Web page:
Once arrived in the Highlands (at Perth or Pitlochry, or another of the "tourist centers") the tourist's position is like that of the visitor to Inverewe: He leaves his coach, or locks his automobile, and looks about him in expectation, his interest and energy requiring to be focused on particular objectives. He says, in effect, "Now show me what I've come all this way to see."

Yet all there really is of the Highlands, that is visible, is a vast and dreary tract of emptiness, with rain or mist fast blotting out even that. Where are the eagles familiar in close-up from TV shows about "Our Heritage of Wild Life in the Highlands"? Where are the stags, otters, pine martens, wildcats? Where is the picturesque peasantry in plaids helping Bonnie Prince Charlie through purple heather? In short, what do you and your family focus on, once you have got to the Highlands?

If you look in the auto-park and restaurant at Inverewe, and into the shop shelves of the entrance building, you find the answer. People eat and buy things where they can stay under cover, and then they drive back to the trailer park or the hotel. What visitors buy -- books about wildlife, tweed, any article made from stags' horns -- both expresses and satisfies their curiosity about the Highlands. Similarly, the interest in gardening which brings a family to Inverewe may be satisfied by buying a packet of Inverewe seeds, and perhaps a souvenir trowel to plant them with.

There are of course ways into these hills, tracks which may be walked by anyone, by custom if not by right. Where such a track meets the high road you will see autos parked, people sitting on the trunk to pull on heavy boots and redo yellow waterproofs, the glen speckled with brightly colored groups tramping along the track, or peering into the rapid river. The arteries of the highways pump these few hectic corpuscles up the little veins of hill-tracks, but as yet the pulsations are feeble, and the corpuscles themselves often disheartened.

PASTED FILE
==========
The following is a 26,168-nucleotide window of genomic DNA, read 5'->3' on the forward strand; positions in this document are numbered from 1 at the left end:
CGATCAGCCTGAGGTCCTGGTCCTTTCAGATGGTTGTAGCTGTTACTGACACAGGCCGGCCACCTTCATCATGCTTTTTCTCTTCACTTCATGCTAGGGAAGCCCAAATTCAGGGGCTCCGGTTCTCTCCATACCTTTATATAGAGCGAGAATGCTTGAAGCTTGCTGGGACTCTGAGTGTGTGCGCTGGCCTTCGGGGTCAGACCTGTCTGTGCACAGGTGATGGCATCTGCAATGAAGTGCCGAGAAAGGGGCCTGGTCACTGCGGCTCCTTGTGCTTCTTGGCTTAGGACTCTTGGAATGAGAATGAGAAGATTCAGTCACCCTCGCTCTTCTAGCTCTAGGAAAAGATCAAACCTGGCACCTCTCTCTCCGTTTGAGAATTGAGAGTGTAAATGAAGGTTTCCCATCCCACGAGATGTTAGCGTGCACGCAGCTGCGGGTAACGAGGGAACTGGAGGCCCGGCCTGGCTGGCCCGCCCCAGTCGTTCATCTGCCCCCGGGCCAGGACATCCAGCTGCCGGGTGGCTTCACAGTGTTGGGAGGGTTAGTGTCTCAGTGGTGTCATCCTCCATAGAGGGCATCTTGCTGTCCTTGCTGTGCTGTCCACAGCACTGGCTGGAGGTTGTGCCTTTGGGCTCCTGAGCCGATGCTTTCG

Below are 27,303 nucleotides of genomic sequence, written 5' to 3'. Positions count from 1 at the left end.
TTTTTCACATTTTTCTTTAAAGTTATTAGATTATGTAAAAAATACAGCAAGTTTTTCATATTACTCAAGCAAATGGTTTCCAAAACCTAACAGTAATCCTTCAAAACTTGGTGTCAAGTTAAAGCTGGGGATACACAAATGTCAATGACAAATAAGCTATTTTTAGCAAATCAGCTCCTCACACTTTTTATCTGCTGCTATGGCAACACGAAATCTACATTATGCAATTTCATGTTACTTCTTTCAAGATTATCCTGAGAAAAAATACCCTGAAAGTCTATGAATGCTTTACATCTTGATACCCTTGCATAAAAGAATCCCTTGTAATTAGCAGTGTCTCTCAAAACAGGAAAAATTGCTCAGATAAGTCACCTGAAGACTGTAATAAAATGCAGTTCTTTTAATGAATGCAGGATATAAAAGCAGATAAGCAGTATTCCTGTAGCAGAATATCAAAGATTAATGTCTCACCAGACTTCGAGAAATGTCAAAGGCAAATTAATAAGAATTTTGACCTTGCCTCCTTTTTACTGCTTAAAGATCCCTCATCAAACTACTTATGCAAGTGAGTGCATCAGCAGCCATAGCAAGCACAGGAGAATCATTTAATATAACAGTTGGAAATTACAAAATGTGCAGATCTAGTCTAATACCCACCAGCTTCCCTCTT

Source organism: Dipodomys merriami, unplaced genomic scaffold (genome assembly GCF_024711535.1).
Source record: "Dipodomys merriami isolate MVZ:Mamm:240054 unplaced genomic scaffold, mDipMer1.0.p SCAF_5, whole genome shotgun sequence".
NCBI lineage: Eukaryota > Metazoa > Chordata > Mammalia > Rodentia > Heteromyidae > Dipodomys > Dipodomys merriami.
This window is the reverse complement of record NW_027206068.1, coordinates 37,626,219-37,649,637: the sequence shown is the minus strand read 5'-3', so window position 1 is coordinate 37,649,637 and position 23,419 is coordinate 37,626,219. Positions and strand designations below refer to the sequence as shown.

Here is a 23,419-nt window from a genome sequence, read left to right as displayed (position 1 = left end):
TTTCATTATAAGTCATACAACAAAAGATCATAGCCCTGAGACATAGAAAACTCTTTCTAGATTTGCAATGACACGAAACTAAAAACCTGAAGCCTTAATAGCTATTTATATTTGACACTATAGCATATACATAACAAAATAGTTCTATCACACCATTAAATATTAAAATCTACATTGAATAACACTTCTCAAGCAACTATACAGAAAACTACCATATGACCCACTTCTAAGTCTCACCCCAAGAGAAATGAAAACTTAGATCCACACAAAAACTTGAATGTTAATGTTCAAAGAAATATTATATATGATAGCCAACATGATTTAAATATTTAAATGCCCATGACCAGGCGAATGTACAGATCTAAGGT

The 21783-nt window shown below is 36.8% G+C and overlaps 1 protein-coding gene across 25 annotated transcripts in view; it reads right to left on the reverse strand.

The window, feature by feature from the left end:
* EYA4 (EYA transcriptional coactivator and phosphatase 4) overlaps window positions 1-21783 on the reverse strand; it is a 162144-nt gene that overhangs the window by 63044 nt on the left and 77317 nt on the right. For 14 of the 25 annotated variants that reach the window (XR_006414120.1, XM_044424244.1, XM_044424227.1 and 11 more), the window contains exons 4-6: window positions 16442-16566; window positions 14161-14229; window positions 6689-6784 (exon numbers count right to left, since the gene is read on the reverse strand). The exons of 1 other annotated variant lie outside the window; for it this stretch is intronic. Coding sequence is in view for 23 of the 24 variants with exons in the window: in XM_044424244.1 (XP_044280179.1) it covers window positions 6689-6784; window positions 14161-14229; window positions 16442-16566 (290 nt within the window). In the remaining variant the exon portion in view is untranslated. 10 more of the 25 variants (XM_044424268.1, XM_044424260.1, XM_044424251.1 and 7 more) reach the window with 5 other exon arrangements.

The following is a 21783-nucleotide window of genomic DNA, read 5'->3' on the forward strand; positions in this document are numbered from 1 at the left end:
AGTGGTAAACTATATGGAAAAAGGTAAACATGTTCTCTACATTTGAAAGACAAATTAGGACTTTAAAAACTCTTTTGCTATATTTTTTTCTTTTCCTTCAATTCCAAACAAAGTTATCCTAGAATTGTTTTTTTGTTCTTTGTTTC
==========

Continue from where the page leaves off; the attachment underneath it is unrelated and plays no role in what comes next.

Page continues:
Nevertheless, it is these red and yellow dots in the glens which are the future inheritors of the Highlands. They are the forerunners of the lately evolved race of conquerors, Tourist Man, under whose directions all the wildernesses of the earth will one day be parceled out into Picnic Sites linked together by Nature Trails.

Out of the dun-colored wastes a good many old eyes watch them. There are the red deer and ptarmigan far up among the precipices, the wheeling eagle gone behind a crag before binoculars can be focused; and there are, too, the eyes of that older race of human beings watching them, the eyes of Hunting Man.

This once omnipotent race of visitors to Scotland, who have indeed more or less controlled the remoter Highlands for the last 130 years, are the sportsmen, with their attendant gillies and stalkers and gamekeepers. Unlike Tourist Man, the clothing of Hunting Man tends towards the subfuscs of his habitat, for his endeavor is to conceal himself from his quarry. Rather than considering how to help the Mountain Rescue team spot him if he should fall over a precipice and break his leg, he considers how to creep unseen by burn-course and peat-hag within rifle-shot of his stag.